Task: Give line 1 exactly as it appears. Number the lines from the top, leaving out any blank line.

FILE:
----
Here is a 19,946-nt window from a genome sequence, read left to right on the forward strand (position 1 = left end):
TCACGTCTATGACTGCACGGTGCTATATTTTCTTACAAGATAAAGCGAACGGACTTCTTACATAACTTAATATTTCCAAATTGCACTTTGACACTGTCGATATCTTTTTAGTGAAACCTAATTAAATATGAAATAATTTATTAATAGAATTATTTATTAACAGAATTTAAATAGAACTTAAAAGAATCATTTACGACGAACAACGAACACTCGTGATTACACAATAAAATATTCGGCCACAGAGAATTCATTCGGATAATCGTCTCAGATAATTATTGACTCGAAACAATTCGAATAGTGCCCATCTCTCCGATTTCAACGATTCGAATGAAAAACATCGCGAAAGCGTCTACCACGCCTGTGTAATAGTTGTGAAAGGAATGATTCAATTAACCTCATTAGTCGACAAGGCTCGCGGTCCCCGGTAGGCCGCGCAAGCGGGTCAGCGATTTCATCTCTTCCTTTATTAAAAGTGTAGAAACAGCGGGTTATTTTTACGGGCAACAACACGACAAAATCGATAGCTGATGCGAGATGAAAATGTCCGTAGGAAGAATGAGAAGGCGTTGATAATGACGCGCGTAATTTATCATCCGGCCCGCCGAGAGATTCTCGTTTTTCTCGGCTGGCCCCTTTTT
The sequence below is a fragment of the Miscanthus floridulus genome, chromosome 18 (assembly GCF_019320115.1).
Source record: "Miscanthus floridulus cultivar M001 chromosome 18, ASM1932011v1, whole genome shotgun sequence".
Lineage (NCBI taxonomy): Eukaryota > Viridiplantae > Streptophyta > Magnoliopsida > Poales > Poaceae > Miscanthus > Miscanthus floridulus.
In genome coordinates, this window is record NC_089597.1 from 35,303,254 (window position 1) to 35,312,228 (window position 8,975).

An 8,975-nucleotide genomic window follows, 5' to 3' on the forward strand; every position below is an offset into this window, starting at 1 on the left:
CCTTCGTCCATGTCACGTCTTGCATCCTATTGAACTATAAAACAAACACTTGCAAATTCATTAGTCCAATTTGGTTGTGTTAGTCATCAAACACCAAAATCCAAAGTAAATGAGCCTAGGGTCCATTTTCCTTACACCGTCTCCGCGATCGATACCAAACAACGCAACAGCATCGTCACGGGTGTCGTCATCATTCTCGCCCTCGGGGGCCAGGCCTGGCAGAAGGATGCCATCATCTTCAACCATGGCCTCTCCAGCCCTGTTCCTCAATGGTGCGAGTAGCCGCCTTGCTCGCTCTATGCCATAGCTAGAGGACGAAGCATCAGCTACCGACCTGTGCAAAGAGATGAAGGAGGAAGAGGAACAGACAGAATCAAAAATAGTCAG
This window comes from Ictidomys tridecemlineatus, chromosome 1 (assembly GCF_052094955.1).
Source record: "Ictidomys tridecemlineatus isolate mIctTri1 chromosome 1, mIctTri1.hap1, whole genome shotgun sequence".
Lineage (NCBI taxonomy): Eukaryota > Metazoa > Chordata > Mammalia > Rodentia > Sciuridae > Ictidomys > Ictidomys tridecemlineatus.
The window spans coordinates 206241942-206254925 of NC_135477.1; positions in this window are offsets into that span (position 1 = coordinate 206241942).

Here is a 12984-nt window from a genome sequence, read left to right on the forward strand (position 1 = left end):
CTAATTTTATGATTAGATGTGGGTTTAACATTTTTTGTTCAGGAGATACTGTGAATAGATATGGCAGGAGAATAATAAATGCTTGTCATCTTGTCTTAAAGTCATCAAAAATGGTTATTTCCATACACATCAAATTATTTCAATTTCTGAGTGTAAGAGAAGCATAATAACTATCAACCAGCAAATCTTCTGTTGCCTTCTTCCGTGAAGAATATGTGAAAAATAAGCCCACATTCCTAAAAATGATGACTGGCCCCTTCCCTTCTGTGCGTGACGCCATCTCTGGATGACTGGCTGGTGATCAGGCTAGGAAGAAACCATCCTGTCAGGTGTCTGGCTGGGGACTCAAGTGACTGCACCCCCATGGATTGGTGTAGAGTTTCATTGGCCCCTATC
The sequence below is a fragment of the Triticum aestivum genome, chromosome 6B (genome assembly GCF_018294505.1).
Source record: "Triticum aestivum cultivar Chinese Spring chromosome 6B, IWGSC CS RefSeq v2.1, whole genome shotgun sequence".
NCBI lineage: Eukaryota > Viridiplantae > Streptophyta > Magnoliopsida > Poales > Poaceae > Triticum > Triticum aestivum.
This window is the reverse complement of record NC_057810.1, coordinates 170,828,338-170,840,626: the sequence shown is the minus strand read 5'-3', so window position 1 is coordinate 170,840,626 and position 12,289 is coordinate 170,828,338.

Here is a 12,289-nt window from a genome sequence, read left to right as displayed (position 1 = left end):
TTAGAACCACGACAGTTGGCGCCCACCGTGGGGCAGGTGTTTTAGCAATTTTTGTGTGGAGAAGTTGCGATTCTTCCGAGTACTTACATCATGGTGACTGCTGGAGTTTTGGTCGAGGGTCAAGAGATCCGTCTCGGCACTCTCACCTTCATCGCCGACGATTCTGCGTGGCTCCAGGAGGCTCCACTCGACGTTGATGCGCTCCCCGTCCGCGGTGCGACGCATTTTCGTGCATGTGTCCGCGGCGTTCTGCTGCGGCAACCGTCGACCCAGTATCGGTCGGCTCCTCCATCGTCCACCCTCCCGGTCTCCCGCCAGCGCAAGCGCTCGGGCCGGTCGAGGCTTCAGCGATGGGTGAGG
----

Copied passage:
Here is a 19,946-nt window from a genome sequence, read left to right on the forward strand (position 1 = left end):